The Armored Personnel Carrier (APC) has been an important component of any military infantry since the latter half of World War I.   Approaching the later stages of the conflict, Allied Forces had employed tanks that could more easily break through enemy lines.  At the same time, though, ground troops following the tanks were inversely more vulnerable to small arms and other artillery.

BASIC APC USE

The fundamental purpose of the Troy Armoring APC, of course, has always been to protect infantry soldiers.  But the amount of protection (armor) provided—as well as additional functions—vary greatly, depending upon the type of vehicle and where the conflict is taking place. For example, some were outfitted with wheels, which served them better on paved streets.  Others had tracks (just like a tank), which gave them improved maneuverability on off-road missions.  Some were also built for amphibious missions, outfitted perhaps with propellers or water jets. Of course, most APCs were also outfitted with some type of weapon to help fend of any potential attack..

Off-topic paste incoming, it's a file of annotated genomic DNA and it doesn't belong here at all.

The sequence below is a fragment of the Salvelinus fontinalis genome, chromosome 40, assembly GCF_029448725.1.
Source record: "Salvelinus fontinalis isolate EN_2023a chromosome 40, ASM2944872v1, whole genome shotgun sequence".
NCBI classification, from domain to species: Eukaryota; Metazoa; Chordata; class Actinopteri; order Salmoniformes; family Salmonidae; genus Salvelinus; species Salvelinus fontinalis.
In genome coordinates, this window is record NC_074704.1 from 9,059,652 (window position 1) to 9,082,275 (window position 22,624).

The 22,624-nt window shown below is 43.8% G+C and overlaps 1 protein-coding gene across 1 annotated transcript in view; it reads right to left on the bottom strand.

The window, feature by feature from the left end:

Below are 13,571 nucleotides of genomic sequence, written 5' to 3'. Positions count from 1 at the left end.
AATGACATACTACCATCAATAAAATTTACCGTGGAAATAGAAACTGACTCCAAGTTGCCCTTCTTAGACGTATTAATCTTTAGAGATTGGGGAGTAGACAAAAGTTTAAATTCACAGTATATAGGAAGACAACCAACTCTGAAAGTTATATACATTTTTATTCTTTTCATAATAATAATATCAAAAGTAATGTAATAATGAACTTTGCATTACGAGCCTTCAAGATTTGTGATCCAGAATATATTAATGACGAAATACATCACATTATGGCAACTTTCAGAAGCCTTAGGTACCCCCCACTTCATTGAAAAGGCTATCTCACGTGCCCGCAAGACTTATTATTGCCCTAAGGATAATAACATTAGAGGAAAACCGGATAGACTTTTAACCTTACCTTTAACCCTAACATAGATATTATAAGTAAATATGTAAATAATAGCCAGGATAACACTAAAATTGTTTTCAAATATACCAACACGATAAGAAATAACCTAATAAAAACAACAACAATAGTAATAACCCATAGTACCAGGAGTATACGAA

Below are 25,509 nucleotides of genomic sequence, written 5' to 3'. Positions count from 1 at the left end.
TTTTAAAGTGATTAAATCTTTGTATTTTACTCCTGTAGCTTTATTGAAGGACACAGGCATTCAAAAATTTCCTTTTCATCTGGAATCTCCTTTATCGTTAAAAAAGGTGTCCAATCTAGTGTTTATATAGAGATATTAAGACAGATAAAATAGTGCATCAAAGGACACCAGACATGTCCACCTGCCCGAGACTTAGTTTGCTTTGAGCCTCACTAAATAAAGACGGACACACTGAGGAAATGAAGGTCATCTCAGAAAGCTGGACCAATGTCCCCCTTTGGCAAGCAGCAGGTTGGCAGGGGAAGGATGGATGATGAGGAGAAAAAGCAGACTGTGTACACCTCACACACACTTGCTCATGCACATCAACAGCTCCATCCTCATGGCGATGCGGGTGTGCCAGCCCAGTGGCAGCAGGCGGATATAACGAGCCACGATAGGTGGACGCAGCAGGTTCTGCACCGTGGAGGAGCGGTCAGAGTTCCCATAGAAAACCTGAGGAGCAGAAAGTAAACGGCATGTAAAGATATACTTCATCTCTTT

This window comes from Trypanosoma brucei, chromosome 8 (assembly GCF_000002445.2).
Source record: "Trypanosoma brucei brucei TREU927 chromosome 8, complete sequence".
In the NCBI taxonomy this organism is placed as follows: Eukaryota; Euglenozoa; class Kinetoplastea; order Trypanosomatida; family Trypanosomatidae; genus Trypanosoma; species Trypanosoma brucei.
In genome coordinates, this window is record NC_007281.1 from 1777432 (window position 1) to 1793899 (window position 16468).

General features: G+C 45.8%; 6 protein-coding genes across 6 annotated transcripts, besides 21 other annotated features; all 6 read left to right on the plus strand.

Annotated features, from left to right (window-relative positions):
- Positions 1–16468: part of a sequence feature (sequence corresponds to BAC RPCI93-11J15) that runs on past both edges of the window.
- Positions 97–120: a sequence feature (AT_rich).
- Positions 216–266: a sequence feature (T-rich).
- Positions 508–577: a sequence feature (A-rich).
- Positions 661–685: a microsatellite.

MEDICAL APC USE

Some APCs take the form of armored ambulances. These are designed for specific evacuation of wounded personnel from the front lines.  These armored vehicles would be equipped, of course, with medical supplies and stretchers.  One of the most important—and interesting—aspects of the medical APC is that article 19 of the Geneva Convention states that “mobile medical units of the Medical Service may in no circumstances be attacked, but at all times be respected and protected by the Parties to the conflict.”  Of course, Article 22 also allows them to carry weapons, though they are unarmed most of the time.  

INFANTRY FIGHTING VEHICLE APC

The infantry fighting vehicle is a special type of APC that is designed more for combat than transport alone.  There are many different types of IFVs that can be deployed on the ground alongside both traditional tanks as well as other APC units.  Essentially, the IFV has a special designation as an APC cannot have a cannon larger than 20mm; if it does so, it must be classified as an IFV to provide additional fire support to infantry that has been dismounted.

INFANTRY MOBILITY VEHICLE APC

Mostly similar to the traditional armored car, the infantry mobility vehicle is a type of armored military transport which focuses on adding protection from land mines.  Primarily, the IMV aims to add protection among the more unconventional theatres of war.